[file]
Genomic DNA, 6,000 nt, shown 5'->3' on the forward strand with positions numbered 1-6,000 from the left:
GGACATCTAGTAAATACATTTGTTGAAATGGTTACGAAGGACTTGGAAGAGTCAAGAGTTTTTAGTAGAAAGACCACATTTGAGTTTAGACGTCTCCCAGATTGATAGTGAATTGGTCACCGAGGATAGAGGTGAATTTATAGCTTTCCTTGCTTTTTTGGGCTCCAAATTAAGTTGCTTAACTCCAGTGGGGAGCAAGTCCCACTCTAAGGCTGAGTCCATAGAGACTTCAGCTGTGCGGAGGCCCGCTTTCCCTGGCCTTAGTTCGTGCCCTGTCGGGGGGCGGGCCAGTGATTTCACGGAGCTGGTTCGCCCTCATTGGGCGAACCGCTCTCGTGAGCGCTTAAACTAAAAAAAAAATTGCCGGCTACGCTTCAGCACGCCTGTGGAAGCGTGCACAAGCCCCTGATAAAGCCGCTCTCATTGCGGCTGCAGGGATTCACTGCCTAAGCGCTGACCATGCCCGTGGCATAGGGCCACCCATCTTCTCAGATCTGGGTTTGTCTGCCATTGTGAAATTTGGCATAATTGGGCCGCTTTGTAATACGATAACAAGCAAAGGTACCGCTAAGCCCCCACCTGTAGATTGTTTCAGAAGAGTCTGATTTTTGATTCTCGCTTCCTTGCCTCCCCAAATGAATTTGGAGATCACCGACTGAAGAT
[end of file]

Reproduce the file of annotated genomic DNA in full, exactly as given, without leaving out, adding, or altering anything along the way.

Genomic DNA, 6,000 nt, shown 5'->3' on the forward strand with positions numbered 1-6,000 from the left:
GGACATCTAGTAAATACATTTGTTGAAATGGTTACGAAGGACTTGGAAGAGTCAAGAGTTTTTAGTAGAAAGACCACATTTGAGTTTAGACGTCTCCCAGATTGATAGTGAATTGGTCACCGAGGATAGAGGTGAATTTATAGCTTTCCTTGCTTTTTTGGGCTCCAAATTAAGTTGCTTAACTCCAGTGGGGAGCAAGTCCCACTCTAAGGCTGAGTCCATAGAGACTTCAGCTGTGCGGAGGCCCGCTTTCCCTGGCCTTAGTTCGTGCCCTGTCGGGGGGCGGGCCAGTGATTTCACGGAGCTGGTTCGCCCTCATTGGGCGAACCGCTCTCGTGAGCGCTTAAACTAAAAAAAAAATTGCCGGCTACGCTTCAGCACGCCTGTGGAAGCGTGCACAAGCCCCTGATAAAGCCGCTCTCATTGCGGCTGCAGGGATTCACTGCCTAAGCGCTGACCATGCCCGTGGCATAGGGCCACCCATCTTCTCAGATCTGGGTTTGTCTGCCATTGTGAAATTTGGCATAATTGGGCCGCTTTGTAATACGATAACAAGCAAAGGTACCGCTAAGCCCCCACCTGTAGATTGTTTCAGAAGAGTCTGATTTTTGATTCTCGCTTCCTTGCCTCCCCAAATGAATTTGGAGATCACCGACTGAAGAT